The Hungarian legislation prohibits the dissemination of information intended for minors that promotes homosexuality or gender transformation. The Hungarian government defended the law by saying “There are certain contents that children under a certain age may misunderstand, and which may harm their development at that age, or which children simply cannot process, and which may thus confuse their developing moral values or their image of themselves or the world.

The regulation also places restrictions on who may teach sex education in schools. These classes can now only be conducted by persons and organizations that are listed in an official government registration.

This legislation is aimed at “Organizations having a questionable professional background… Frequently formed to represent certain sexual orientations”.

The School curriculum is not the only area where information is restricted. The law also prohibits children’s television programming with gay characters or LGBTQI+ themes.

Hungary’s major broadcasters have criticized the rule, claiming that it might affect famous films like the “Harry Potter” series and class shows such as “Friends.”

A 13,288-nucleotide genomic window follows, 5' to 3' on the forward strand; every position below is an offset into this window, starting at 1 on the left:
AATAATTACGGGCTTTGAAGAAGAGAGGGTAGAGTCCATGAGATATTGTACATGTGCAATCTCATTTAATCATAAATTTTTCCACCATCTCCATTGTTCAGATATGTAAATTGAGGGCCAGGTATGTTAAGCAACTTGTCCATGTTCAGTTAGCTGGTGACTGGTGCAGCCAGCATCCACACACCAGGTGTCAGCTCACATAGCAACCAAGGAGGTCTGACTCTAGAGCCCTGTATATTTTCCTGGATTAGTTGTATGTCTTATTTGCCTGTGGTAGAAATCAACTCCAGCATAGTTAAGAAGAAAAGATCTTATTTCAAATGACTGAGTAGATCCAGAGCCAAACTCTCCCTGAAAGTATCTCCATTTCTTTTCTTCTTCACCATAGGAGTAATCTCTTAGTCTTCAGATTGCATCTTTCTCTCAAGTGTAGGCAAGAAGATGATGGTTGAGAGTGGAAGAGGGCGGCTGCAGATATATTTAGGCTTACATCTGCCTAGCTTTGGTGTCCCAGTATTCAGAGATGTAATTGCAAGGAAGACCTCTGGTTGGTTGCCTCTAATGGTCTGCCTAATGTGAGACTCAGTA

In a statement, the Hungarian Association of Advertisers (MRSZ) claimed that excluding sexual minorities from the media “hinders responsible and colorful representations of the world” in keeping with tolerance and accepting ideals

According to reports, the rule also prohibits businesses and organizations from airing advertising in favor of the LBTQI+ community if they are directed at children.

This is not the first time in Hungary that pro-sexual minorities marketing campaigns have been met with opposition. Several prominent Fidesz politicians advocated for a boycott of a Coca-Cola advertisement depicting homosexual couples in 2019.

For instance, both Poland and Hungary have been chastised by European Union partners for their regressive policies. The amendments to the Hungarian Constitution in December 2020, changed the definition of families to exclude transgender and other LGBT people, defining the family as “marriage and the parent-child relationship,” with “the mother being a woman and the father being a man” as the foundation.